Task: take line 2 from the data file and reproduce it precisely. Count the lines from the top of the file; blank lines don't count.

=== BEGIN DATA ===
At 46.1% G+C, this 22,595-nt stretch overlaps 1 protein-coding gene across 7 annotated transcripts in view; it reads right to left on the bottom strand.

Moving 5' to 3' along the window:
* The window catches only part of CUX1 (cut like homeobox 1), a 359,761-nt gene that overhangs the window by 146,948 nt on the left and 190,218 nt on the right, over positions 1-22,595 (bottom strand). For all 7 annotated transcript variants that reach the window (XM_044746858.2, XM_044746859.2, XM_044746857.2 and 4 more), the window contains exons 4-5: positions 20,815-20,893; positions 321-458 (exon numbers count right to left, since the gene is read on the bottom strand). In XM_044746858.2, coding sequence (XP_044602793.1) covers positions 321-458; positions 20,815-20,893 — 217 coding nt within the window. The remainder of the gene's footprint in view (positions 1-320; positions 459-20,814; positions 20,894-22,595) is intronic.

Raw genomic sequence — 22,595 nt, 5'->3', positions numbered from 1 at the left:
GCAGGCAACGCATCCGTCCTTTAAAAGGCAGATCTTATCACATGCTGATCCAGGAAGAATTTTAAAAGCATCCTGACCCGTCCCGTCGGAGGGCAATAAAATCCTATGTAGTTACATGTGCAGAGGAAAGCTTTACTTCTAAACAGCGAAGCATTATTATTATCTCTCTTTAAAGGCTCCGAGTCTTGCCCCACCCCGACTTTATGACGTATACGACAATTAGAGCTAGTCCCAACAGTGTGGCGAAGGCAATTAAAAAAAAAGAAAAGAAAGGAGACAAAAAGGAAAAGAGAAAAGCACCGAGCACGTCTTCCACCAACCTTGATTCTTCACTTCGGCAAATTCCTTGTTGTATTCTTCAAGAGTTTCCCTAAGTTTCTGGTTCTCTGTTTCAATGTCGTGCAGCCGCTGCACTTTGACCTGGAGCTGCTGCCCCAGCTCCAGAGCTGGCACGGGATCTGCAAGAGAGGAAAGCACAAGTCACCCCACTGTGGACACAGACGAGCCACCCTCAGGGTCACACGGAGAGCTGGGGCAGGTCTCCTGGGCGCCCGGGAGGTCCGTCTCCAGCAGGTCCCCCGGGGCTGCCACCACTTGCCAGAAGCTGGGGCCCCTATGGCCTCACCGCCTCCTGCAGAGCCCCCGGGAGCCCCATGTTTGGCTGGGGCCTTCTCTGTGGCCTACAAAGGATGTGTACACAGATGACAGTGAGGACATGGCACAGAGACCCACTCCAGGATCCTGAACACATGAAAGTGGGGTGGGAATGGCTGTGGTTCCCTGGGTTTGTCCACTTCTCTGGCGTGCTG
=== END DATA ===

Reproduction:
Moving 5' to 3' along the window: